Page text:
I took an instant dislike to Sisterland's narrator, Kate. The woman's a little uptight.
I know she's just trying to do the right things, to hold together her family and its place in the world. She needs everything to be perfect because she believes it will all fall apart otherwise. I understand; I really do.
But seriously, she could learn a thing or two from her twin sister. Okay, Violet's a little bit out of the mainstream, what with her supposed psychic powers and all. She's overweight, a bit slovenly, not sure of her sexual preference, and generally confused about the next step in life. She's human in all the ways Kate won't let herself be.
The story revolves around Violet's visions. She "senses" things, and has predicted a major earthquake that threatens to literally break down the walls of Kate's neat little world with her husband and two small children. But will it happen? Or is Violet crazy? How do we know what is real, who to trust, when to believe?
I was fascinated by the way Sittenfeld managed to capture the spirits of both women through the eyes of Kate, without ever breaking character. It would have been tempting to switch back and forth between the two perspectives, but by sticking with Kate, Sittenfeld lets the relationship develop naturally, if not easily.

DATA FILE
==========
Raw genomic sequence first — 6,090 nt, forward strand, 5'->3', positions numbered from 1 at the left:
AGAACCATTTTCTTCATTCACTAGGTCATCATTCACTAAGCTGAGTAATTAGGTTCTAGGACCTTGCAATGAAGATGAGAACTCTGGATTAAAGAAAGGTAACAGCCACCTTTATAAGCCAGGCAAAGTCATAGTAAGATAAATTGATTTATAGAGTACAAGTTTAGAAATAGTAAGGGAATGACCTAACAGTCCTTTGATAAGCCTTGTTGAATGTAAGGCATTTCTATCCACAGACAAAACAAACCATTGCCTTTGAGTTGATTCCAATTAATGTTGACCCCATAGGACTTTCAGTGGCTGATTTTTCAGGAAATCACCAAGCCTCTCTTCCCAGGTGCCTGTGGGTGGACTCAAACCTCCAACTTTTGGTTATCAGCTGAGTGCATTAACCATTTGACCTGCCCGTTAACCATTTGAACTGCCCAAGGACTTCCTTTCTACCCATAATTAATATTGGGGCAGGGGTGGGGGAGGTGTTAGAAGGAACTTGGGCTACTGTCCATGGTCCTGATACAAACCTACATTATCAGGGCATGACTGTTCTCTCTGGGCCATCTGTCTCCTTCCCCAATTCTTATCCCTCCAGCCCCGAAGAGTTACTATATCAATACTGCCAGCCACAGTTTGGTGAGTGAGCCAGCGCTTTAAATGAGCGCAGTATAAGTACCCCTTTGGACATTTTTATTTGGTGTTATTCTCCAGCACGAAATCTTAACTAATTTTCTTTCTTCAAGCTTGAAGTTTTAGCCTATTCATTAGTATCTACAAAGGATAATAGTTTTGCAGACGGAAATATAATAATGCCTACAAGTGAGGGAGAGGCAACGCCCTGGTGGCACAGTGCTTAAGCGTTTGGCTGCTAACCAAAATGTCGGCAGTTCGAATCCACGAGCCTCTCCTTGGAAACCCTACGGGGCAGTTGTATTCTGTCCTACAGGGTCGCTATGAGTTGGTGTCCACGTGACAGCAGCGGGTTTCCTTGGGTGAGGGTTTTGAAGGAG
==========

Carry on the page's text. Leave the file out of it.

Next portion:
The pace lags a bit in the middle, and it's easy to forget we are counting down to "earthquake day" amidst all the family drama. The sisters' psychic powers are intriguing, but not deeply developed.
But the book isn't meant to be a spooky paranormal tale or an action-packed thriller. Instead, Sisterland offers a nuanced look at relationships between sisters, spouses, next-door-neighbors and more.